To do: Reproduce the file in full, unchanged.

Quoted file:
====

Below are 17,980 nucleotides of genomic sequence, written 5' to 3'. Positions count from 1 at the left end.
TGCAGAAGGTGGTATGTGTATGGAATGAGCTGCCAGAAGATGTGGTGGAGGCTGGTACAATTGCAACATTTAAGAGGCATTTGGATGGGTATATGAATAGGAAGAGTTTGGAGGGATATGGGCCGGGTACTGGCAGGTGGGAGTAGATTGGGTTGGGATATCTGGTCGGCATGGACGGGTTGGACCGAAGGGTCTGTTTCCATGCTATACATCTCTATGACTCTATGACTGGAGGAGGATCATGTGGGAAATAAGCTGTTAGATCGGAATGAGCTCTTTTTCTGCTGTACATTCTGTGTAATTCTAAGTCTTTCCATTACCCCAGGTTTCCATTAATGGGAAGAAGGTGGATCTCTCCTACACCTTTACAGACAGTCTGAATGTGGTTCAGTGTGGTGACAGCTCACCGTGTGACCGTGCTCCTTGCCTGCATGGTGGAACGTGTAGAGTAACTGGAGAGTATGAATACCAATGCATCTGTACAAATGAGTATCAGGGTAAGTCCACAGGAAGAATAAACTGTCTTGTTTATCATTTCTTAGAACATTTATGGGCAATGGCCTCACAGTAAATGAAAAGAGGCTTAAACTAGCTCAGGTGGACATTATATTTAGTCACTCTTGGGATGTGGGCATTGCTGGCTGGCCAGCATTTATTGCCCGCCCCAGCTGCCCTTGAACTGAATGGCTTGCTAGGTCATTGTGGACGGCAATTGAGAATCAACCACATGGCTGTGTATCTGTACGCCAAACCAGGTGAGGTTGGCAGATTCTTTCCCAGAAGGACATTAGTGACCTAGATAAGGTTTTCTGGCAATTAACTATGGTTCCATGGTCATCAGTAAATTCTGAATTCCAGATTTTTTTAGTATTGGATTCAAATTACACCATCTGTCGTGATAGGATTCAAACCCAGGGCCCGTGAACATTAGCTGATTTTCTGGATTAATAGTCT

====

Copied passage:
Below are 17,980 nucleotides of genomic sequence, written 5' to 3'. Positions count from 1 at the left end.
TGCAGAAGGTGGTATGTGTATGGAATGAGCTGCCAGAAGATGTGGTGGAGGCTGGTACAATTGCAACATTTAAGAGGCATTTGGATGGGTATATGAATAGGAAGAGTTTGGAGGGATATGGGCCGGGTACTGGCAGGTGGGAGTAGATTGGGTTGGGATATCTGGTCGGCATGGACGGGTTGGACCGAAGGGTCTGTTTCCATGCTATACATCTCTATGACTCTATGACTGGAGGAGGATCATGTGGGAAATAAGCTGTTAGATCGGAATGAGCTCTTTTTCTGCTGTACATTCTGTGTAATTCTAAGTCTTTCCATTACCCCAGGTTTCCATTAATGGGAAGAAGGTGGATCTCTCCTACACCTTTACAGACAGTCTGAATGTGGTTCAGTGTGGTGACAGCTCACCGTGTGACCGTGCTCCTTGCCTGCATGGTGGAACGTGTAGAGTAACTGGAGAGTATGAATACCAATGCATCTGTACAAATGAGTATCAGGGTAAGTCCACAGGAAGAATAAACTGTCTTGTTTATCATTTCTTAGAACATTTATGGGCAATGGCCTCACAGTAAATGAAAAGAGGCTTAAACTAGCTCAGGTGGACATTATATTTAGTCACTCTTGGGATGTGGGCATTGCTGGCTGGCCAGCATTTATTGCCCGCCCCAGCTGCCCTTGAACTGAATGGCTTGCTAGGTCATTGTGGACGGCAATTGAGAATCAACCACATGGCTGTGTATCTGTACGCCAAACCAGGTGAGGTTGGCAGATTCTTTCCCAGAAGGACATTAGTGACCTAGATAAGGTTTTCTGGCAATTAACTATGGTTCCATGGTCATCAGTAAATTCTGAATTCCAGATTTTTTTAGTATTGGATTCAAATTACACCATCTGTCGTGATAGGATTCAAACCCAGGGCCCGTGAACATTAGCTGATTTTCTGGATTAATAGTCT